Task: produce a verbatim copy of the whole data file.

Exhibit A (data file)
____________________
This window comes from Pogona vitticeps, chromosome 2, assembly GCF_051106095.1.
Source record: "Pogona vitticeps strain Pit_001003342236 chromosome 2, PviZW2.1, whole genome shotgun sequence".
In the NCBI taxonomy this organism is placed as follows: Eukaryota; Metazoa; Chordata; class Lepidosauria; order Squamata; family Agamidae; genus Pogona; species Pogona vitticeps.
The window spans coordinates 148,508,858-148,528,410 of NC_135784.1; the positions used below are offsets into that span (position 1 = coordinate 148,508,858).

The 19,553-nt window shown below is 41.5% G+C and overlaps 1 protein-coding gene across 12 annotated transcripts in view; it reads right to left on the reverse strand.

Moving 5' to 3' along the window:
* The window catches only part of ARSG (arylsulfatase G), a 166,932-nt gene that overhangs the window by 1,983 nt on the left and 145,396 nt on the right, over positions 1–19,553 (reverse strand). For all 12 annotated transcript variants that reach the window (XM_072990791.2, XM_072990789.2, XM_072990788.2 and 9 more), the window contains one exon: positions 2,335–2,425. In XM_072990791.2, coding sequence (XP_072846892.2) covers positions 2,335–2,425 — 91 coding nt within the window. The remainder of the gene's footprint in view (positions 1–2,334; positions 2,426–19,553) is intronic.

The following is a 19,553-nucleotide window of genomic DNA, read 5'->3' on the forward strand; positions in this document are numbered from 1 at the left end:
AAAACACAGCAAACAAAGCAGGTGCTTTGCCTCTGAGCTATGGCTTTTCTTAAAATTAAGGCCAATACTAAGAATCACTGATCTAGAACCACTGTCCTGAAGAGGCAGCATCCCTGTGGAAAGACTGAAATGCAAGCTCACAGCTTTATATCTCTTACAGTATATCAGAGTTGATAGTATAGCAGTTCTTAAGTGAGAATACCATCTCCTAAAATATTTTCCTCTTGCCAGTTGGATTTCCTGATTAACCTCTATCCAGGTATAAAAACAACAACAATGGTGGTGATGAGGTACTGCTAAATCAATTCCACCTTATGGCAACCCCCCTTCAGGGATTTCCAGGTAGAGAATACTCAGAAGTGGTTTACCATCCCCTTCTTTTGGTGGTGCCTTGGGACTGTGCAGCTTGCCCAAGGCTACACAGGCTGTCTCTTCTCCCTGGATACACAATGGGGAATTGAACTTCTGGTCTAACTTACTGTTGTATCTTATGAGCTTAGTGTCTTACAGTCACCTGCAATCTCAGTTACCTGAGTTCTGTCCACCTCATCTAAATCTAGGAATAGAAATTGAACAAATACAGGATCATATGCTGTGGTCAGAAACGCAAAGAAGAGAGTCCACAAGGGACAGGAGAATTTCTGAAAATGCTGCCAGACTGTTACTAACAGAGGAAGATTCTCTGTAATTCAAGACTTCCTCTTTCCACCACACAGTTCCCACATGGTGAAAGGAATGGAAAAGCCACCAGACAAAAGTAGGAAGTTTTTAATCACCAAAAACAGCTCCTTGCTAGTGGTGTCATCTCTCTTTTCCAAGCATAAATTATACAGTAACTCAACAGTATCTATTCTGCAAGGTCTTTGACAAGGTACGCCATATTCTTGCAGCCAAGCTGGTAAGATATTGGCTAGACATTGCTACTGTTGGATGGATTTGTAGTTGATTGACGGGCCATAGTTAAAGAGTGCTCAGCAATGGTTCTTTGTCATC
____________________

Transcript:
This window comes from Pogona vitticeps, chromosome 2, assembly GCF_051106095.1.
Source record: "Pogona vitticeps strain Pit_001003342236 chromosome 2, PviZW2.1, whole genome shotgun sequence".
In the NCBI taxonomy this organism is placed as follows: Eukaryota; Metazoa; Chordata; class Lepidosauria; order Squamata; family Agamidae; genus Pogona; species Pogona vitticeps.
The window spans coordinates 148,508,858-148,528,410 of NC_135784.1; the positions used below are offsets into that span (position 1 = coordinate 148,508,858).

The 19,553-nt window shown below is 41.5% G+C and overlaps 1 protein-coding gene across 12 annotated transcripts in view; it reads right to left on the reverse strand.

Moving 5' to 3' along the window:
* The window catches only part of ARSG (arylsulfatase G), a 166,932-nt gene that overhangs the window by 1,983 nt on the left and 145,396 nt on the right, over positions 1–19,553 (reverse strand). For all 12 annotated transcript variants that reach the window (XM_072990791.2, XM_072990789.2, XM_072990788.2 and 9 more), the window contains one exon: positions 2,335–2,425. In XM_072990791.2, coding sequence (XP_072846892.2) covers positions 2,335–2,425 — 91 coding nt within the window. The remainder of the gene's footprint in view (positions 1–2,334; positions 2,426–19,553) is intronic.

The following is a 19,553-nucleotide window of genomic DNA, read 5'->3' on the forward strand; positions in this document are numbered from 1 at the left end:
AAAACACAGCAAACAAAGCAGGTGCTTTGCCTCTGAGCTATGGCTTTTCTTAAAATTAAGGCCAATACTAAGAATCACTGATCTAGAACCACTGTCCTGAAGAGGCAGCATCCCTGTGGAAAGACTGAAATGCAAGCTCACAGCTTTATATCTCTTACAGTATATCAGAGTTGATAGTATAGCAGTTCTTAAGTGAGAATACCATCTCCTAAAATATTTTCCTCTTGCCAGTTGGATTTCCTGATTAACCTCTATCCAGGTATAAAAACAACAACAATGGTGGTGATGAGGTACTGCTAAATCAATTCCACCTTATGGCAACCCCCCTTCAGGGATTTCCAGGTAGAGAATACTCAGAAGTGGTTTACCATCCCCTTCTTTTGGTGGTGCCTTGGGACTGTGCAGCTTGCCCAAGGCTACACAGGCTGTCTCTTCTCCCTGGATACACAATGGGGAATTGAACTTCTGGTCTAACTTACTGTTGTATCTTATGAGCTTAGTGTCTTACAGTCACCTGCAATCTCAGTTACCTGAGTTCTGTCCACCTCATCTAAATCTAGGAATAGAAATTGAACAAATACAGGATCATATGCTGTGGTCAGAAACGCAAAGAAGAGAGTCCACAAGGGACAGGAGAATTTCTGAAAATGCTGCCAGACTGTTACTAACAGAGGAAGATTCTCTGTAATTCAAGACTTCCTCTTTCCACCACACAGTTCCCACATGGTGAAAGGAATGGAAAAGCCACCAGACAAAAGTAGGAAGTTTTTAATCACCAAAAACAGCTCCTTGCTAGTGGTGTCATCTCTCTTTTCCAAGCATAAATTATACAGTAACTCAACAGTATCTATTCTGCAAGGTCTTTGACAAGGTACGCCATATTCTTGCAGCCAAGCTGGTAAGATATTGGCTAGACATTGCTACTGTTGGATGGATTTGTAGTTGATTGACGGGCCATAGTTAAAGAGTGCTCAGCAATGGTTCTTTGTCATC